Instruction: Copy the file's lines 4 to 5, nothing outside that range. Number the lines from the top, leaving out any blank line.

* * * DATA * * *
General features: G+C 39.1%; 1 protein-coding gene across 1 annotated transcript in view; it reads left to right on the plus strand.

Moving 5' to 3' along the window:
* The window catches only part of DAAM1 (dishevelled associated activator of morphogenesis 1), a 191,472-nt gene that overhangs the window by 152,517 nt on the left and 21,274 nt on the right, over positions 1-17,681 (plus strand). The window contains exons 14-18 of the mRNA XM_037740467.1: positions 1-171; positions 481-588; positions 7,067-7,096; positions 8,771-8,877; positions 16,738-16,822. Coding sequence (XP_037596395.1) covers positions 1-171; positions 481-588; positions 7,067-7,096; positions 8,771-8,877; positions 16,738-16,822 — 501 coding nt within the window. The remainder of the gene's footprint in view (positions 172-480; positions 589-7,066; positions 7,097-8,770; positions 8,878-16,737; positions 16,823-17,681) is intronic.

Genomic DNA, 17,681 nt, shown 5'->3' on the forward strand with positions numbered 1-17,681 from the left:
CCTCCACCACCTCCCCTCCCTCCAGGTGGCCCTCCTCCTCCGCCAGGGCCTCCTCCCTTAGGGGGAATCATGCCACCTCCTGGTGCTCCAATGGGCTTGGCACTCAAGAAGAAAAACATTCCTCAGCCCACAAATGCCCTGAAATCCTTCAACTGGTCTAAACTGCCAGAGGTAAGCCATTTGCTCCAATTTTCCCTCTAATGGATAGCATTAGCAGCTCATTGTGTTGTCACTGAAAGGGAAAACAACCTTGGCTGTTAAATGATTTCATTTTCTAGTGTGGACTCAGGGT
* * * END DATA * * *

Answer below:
Genomic DNA, 17,681 nt, shown 5'->3' on the forward strand with positions numbered 1-17,681 from the left:
CCTCCACCACCTCCCCTCCCTCCAGGTGGCCCTCCTCCTCCGCCAGGGCCTCCTCCCTTAGGGGGAATCATGCCACCTCCTGGTGCTCCAATGGGCTTGGCACTCAAGAAGAAAAACATTCCTCAGCCCACAAATGCCCTGAAATCCTTCAACTGGTCTAAACTGCCAGAGGTAAGCCATTTGCTCCAATTTTCCCTCTAATGGATAGCATTAGCAGCTCATTGTGTTGTCACTGAAAGGGAAAACAACCTTGGCTGTTAAATGATTTCATTTTCTAGTGTGGACTCAGGGT